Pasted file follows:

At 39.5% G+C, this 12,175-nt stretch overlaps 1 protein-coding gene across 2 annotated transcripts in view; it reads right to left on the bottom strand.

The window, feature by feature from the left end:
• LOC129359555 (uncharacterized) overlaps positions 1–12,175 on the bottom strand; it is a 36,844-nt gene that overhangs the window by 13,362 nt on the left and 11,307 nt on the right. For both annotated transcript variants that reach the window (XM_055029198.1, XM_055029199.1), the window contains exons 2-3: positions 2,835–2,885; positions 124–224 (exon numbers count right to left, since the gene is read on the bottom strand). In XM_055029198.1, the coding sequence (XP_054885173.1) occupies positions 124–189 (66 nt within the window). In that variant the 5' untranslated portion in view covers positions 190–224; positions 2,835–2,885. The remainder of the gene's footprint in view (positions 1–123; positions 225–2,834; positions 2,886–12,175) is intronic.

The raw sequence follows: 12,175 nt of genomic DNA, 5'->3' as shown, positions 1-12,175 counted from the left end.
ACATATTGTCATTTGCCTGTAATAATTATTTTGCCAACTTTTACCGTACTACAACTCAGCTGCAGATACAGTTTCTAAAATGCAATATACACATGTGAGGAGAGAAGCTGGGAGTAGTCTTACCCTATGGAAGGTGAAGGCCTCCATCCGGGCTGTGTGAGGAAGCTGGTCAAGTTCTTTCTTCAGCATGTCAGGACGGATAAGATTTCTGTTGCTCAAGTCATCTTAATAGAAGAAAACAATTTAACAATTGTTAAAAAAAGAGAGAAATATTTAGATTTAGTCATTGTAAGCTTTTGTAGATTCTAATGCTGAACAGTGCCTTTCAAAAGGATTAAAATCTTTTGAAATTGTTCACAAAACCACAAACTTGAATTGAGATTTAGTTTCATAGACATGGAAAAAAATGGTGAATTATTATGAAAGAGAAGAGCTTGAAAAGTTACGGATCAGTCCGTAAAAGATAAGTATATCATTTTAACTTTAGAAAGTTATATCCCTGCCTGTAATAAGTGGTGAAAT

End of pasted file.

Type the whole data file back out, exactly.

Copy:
At 39.5% G+C, this 12,175-nt stretch overlaps 1 protein-coding gene across 2 annotated transcripts in view; it reads right to left on the bottom strand.

The window, feature by feature from the left end:
• LOC129359555 (uncharacterized) overlaps positions 1–12,175 on the bottom strand; it is a 36,844-nt gene that overhangs the window by 13,362 nt on the left and 11,307 nt on the right. For both annotated transcript variants that reach the window (XM_055029198.1, XM_055029199.1), the window contains exons 2-3: positions 2,835–2,885; positions 124–224 (exon numbers count right to left, since the gene is read on the bottom strand). In XM_055029198.1, the coding sequence (XP_054885173.1) occupies positions 124–189 (66 nt within the window). In that variant the 5' untranslated portion in view covers positions 190–224; positions 2,835–2,885. The remainder of the gene's footprint in view (positions 1–123; positions 225–2,834; positions 2,886–12,175) is intronic.

The raw sequence follows: 12,175 nt of genomic DNA, 5'->3' as shown, positions 1-12,175 counted from the left end.
ACATATTGTCATTTGCCTGTAATAATTATTTTGCCAACTTTTACCGTACTACAACTCAGCTGCAGATACAGTTTCTAAAATGCAATATACACATGTGAGGAGAGAAGCTGGGAGTAGTCTTACCCTATGGAAGGTGAAGGCCTCCATCCGGGCTGTGTGAGGAAGCTGGTCAAGTTCTTTCTTCAGCATGTCAGGACGGATAAGATTTCTGTTGCTCAAGTCATCTTAATAGAAGAAAACAATTTAACAATTGTTAAAAAAAGAGAGAAATATTTAGATTTAGTCATTGTAAGCTTTTGTAGATTCTAATGCTGAACAGTGCCTTTCAAAAGGATTAAAATCTTTTGAAATTGTTCACAAAACCACAAACTTGAATTGAGATTTAGTTTCATAGACATGGAAAAAAATGGTGAATTATTATGAAAGAGAAGAGCTTGAAAAGTTACGGATCAGTCCGTAAAAGATAAGTATATCATTTTAACTTTAGAAAGTTATATCCCTGCCTGTAATAAGTGGTGAAAT